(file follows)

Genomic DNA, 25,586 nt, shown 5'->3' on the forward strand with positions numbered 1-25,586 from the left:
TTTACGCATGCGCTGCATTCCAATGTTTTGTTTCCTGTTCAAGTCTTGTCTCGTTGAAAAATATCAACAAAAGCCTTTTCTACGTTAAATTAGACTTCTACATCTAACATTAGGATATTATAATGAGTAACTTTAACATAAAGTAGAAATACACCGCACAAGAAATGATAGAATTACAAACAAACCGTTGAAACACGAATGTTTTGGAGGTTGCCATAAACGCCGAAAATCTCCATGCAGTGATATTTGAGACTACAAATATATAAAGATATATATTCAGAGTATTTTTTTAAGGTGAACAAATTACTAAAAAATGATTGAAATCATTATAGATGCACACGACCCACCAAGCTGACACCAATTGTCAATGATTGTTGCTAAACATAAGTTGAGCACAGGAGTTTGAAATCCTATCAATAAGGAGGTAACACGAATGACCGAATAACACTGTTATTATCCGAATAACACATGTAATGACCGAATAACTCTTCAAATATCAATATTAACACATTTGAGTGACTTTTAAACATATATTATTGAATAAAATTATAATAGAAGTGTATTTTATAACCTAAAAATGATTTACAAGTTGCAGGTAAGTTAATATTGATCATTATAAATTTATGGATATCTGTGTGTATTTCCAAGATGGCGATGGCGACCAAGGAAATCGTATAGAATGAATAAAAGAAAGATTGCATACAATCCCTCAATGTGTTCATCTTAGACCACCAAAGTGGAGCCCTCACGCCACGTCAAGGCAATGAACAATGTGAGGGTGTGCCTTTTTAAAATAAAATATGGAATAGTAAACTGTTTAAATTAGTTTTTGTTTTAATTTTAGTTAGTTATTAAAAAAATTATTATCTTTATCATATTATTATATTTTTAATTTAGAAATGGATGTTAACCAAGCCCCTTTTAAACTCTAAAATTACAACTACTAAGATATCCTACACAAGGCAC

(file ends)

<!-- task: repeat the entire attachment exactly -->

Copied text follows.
Genomic DNA, 25,586 nt, shown 5'->3' on the forward strand with positions numbered 1-25,586 from the left:
TTTACGCATGCGCTGCATTCCAATGTTTTGTTTCCTGTTCAAGTCTTGTCTCGTTGAAAAATATCAACAAAAGCCTTTTCTACGTTAAATTAGACTTCTACATCTAACATTAGGATATTATAATGAGTAACTTTAACATAAAGTAGAAATACACCGCACAAGAAATGATAGAATTACAAACAAACCGTTGAAACACGAATGTTTTGGAGGTTGCCATAAACGCCGAAAATCTCCATGCAGTGATATTTGAGACTACAAATATATAAAGATATATATTCAGAGTATTTTTTTAAGGTGAACAAATTACTAAAAAATGATTGAAATCATTATAGATGCACACGACCCACCAAGCTGACACCAATTGTCAATGATTGTTGCTAAACATAAGTTGAGCACAGGAGTTTGAAATCCTATCAATAAGGAGGTAACACGAATGACCGAATAACACTGTTATTATCCGAATAACACATGTAATGACCGAATAACTCTTCAAATATCAATATTAACACATTTGAGTGACTTTTAAACATATATTATTGAATAAAATTATAATAGAAGTGTATTTTATAACCTAAAAATGATTTACAAGTTGCAGGTAAGTTAATATTGATCATTATAAATTTATGGATATCTGTGTGTATTTCCAAGATGGCGATGGCGACCAAGGAAATCGTATAGAATGAATAAAAGAAAGATTGCATACAATCCCTCAATGTGTTCATCTTAGACCACCAAAGTGGAGCCCTCACGCCACGTCAAGGCAATGAACAATGTGAGGGTGTGCCTTTTTAAAATAAAATATGGAATAGTAAACTGTTTAAATTAGTTTTTGTTTTAATTTTAGTTAGTTATTAAAAAAATTATTATCTTTATCATATTATTATATTTTTAATTTAGAAATGGATGTTAACCAAGCCCCTTTTAAACTCTAAAATTACAACTACTAAGATATCCTACACAAGGCAC